Best Defense

Thomas E. Ricks' daily take on national security.

Anthony Shadid, rest in peace

This is a sad day for me. I’ve lost friends in the post-9/11 wars, but the death of Anthony Shadid in Syria yesterday hits particularly hard. He was a terrific reporter. He also was one of the kindest people I’ve ever met. He was one of my heroes. Back in 2003, even into early 2004, ...

Julia Ewan / The Washington Post
Julia Ewan / The Washington Post
Julia Ewan / The Washington Post

This is a sad day for me. I've lost friends in the post-9/11 wars, but the death of Anthony Shadid in Syria yesterday hits particularly hard. He was a terrific reporter. He also was one of the kindest people I've ever met. He was one of my heroes.

Back in 2003, even into early 2004, Anthony used to take taxis all over Baghdad. For fun he would drive down for lunch in Karbala, a town he enjoyed. When I was embedding with American troops, he would kind of embed with Sadr's people, going over to the eastern part of the city on Fridays to listen to the sermons. We'd sit at night and compare notes over Turkish beers. My favorite article that I ever did in Iraq was co-written with him, on June 2, 2003. It was the simplest of concepts: I walked with an American foot patrol in west Baghdad, and he (with the knowledge of the patrol) trailed us, talking to Iraqis about the American presence.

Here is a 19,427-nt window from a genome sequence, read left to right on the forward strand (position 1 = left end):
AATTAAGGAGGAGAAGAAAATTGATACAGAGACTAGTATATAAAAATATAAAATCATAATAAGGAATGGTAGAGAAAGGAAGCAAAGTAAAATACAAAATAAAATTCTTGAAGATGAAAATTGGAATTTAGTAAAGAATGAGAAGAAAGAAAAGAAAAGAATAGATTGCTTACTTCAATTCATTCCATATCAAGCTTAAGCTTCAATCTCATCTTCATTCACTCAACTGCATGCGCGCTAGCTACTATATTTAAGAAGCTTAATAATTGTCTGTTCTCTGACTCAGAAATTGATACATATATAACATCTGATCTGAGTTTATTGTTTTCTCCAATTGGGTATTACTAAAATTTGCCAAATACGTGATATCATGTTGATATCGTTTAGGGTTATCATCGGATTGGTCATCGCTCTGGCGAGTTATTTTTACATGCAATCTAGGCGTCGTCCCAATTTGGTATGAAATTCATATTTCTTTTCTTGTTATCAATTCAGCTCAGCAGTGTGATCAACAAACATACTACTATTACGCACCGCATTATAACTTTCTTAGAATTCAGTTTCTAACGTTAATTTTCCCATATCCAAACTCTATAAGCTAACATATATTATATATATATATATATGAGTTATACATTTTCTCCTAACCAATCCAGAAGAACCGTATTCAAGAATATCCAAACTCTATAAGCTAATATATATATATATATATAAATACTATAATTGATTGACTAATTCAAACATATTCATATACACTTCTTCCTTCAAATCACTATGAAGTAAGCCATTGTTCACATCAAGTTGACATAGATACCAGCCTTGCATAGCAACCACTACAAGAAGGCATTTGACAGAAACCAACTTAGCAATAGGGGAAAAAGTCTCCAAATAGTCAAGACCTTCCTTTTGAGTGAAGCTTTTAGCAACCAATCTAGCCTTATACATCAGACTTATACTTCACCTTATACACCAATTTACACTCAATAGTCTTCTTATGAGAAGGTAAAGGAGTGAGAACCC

Unlike many reporters, Anthony also had humility. In 2004 I asked him a question about Iraqi politics. Anthony spoke Arabic fluently, and had knocked around Iraq before the invasion as well as after it. (His book Night Draws Near is for my money the best study of what the American occupation felt like to Iraqis.) He looked at me and said, "Actually, the more I know about Iraq, the less I understand it." Wise words. Wise man. A big loss for us all.

This is a sad day for me. I’ve lost friends in the post-9/11 wars, but the death of Anthony Shadid in Syria yesterday hits particularly hard. He was a terrific reporter. He also was one of the kindest people I’ve ever met. He was one of my heroes.

Back in 2003, even into early 2004, Anthony used to take taxis all over Baghdad. For fun he would drive down for lunch in Karbala, a town he enjoyed. When I was embedding with American troops, he would kind of embed with Sadr’s people, going over to the eastern part of the city on Fridays to listen to the sermons. We’d sit at night and compare notes over Turkish beers. My favorite article that I ever did in Iraq was co-written with him, on June 2, 2003. It was the simplest of concepts: I walked with an American foot patrol in west Baghdad, and he (with the knowledge of the patrol) trailed us, talking to Iraqis about the American presence. 

Unlike many reporters, Anthony also had humility. In 2004 I asked him a question about Iraqi politics. Anthony spoke Arabic fluently, and had knocked around Iraq before the invasion as well as after it. (His book Night Draws Near is for my money the best study of what the American occupation felt like to Iraqis.) He looked at me and said, "Actually, the more I know about Iraq, the less I understand it." Wise words. Wise man. A big loss for us all.

Thomas E. Ricks covered the U.S. military from 1991 to 2008 for the Wall Street Journal and then the Washington Post. He can be reached at ricksblogcomment@gmail.com. Twitter: @tomricks1

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